Gibout, S., Jamil, A., Kousksou, T., Zeraouli, Y., and Castaing-Lasvignottes, J., 2007, “Experimental Determination of the Nucleation Probability in Emulsions,” Thermochim. Acta, 454(1), pp. 57–63. [CrossRef]
Cao, F., and Yang, B., 2014, “Supercooling Suppression of Microencapsulated Phase Change Materials by Optimizing Shell Composition and Structure,” Appl. Energy, 113, pp. 1512–1518. [CrossRef]
Synfluid PAO Databook, Chevron Phillips Chemical Company LP, Chevron Phillips Chemical LP, 2002, Synfluid PAO Databook, The Woodlands, TX.
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References

Prakash, J., Garg, H. P., and Datta, G., 1985, “A Solar Water Heater With a Built-In Latent-Heat Storage,” Energy Convers. Manage., 25(1), pp. 51–56. [CrossRef]
Buddhi, D., Sawhney, R. L., Sehgal, P. N., and Bansal, N. K., 1987, “A Simplification of the Differential Thermal-Analysis Method to Determine the Latent-Heat of Fusion of Phase-Change Materials,” J. Phys. D: Appl. Phys., 20(12), pp. 1601–1605. [CrossRef]
Shaikh, S., and Lafdi, K., 2010, “C/C Composite, Carbon Nanotube and Paraffin Wax Hybrid Systems for the Thermal Control of Pulsed Power in Electronics,” Carbon, 48(3), pp. 813–824. [CrossRef]
Mondal, S., 2008, “Phase Change Materials for Smart Textiles—An Overview,” Appl. Therm. Eng., 28(11-12), pp. 1536–1550. [CrossRef]
Han, Z. H., Yang, B., Qi, Y., and Cumings, J., 2011, “Synthesis of Low-Melting-Point Metallic Nanoparticles With an Ultrasonic Nanoemulsion Method,” Ultrasonics, 51(4), pp. 485–488. [CrossRef] [PubMed]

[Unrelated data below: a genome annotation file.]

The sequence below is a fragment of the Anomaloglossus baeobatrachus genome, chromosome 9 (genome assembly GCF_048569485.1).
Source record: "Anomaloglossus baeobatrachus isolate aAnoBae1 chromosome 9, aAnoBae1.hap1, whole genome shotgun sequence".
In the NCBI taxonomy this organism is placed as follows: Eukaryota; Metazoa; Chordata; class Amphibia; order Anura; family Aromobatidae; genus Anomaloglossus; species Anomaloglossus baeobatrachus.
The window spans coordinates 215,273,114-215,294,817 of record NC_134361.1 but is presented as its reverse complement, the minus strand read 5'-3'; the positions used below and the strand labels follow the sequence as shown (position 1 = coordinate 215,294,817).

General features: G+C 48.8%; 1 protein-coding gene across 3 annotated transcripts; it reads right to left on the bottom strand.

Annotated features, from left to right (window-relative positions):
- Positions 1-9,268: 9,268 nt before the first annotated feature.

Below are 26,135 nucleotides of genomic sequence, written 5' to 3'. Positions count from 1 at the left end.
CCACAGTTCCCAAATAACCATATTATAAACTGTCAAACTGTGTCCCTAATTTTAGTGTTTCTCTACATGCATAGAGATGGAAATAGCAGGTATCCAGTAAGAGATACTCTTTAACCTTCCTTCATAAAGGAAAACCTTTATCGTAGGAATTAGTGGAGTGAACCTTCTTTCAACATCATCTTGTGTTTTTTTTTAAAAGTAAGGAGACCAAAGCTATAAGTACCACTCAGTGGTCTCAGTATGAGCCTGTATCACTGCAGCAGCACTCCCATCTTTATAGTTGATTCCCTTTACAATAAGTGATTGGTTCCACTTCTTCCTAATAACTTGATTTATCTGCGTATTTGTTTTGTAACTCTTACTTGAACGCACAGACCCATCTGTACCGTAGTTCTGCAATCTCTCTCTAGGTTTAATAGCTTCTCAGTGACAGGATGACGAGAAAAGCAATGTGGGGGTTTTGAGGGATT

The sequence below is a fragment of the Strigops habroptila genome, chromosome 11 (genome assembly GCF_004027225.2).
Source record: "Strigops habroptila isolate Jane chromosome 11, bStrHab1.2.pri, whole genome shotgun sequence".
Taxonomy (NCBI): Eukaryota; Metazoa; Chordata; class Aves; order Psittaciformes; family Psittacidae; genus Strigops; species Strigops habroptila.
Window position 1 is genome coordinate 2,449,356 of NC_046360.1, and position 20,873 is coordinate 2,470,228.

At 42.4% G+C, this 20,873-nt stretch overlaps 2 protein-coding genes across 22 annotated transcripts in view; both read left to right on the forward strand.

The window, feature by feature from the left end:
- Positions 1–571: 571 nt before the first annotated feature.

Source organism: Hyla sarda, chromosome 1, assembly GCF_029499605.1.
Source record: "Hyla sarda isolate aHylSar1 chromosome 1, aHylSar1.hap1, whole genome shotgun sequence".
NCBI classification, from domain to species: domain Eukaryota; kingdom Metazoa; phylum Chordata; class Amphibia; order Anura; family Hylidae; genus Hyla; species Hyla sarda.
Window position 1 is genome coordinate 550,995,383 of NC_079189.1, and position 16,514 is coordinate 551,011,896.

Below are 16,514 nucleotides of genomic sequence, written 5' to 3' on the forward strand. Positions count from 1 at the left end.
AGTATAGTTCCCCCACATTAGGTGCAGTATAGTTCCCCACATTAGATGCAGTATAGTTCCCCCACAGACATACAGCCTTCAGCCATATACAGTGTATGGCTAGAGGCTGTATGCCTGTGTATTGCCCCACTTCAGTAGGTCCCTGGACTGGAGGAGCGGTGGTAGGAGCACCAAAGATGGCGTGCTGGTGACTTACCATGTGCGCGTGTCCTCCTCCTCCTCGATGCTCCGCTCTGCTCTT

Han, Z. H., Cao, F. Y., and Yang, B., 2008, “Synthesis and Thermal Characterization of Phase-Changeable Indium/Polyalphaolefin Nanofluids,” Appl. Phys. Lett., 92(24), p. 243104. [CrossRef]
Baetens, R., Jelle, B. P., and Gustavsen, A., 2010, “Phase Change Materials for Building Applications: A State-of-the-Art Review,” Energy Build., 42(9), pp. 1361–1368. [CrossRef]
Farid, M. M., Khudhair, A. M., Razack, S. A. K., and Al-Hallaj, S., 2004, “A Review on Phase Change Energy Storage: Materials and Applications,” Energy Convers. Manage., 45(9-10), pp. 1597–1615. [CrossRef]
Zhao, C. Y., and Zhang, G. H., 2011, “Review on Microencapsulated Phase Change Materials (MEPCMs): Fabrication, Characterization and Applications,” Renewable Sustainable Energy Rev., 15(8), pp. 3813–3832. [CrossRef]
Wang, X. W., Lu, E. R., Lin, W. X., Liu, T., Shi, Z. S., Tang, R. S., and Wang, C. Z., 2000, “Heat Storage Performance of the Binary Systems Neopentyl Glycol/Pentaerythritol and Neopentyl Glycol/Trihydroxy Methyl-Aminomethane as Solid-Solid Phase Change Materials,” Energy Convers. Manage., 41(2), pp. 129–134. [CrossRef]
Yan, Q., and Liang, C., 2008, “The Thermal Storage Performance of Monobasic, Binary and Triatomic Polyalcohols Systems,” Sol. Energy, 82(7), pp. 656–662. [CrossRef]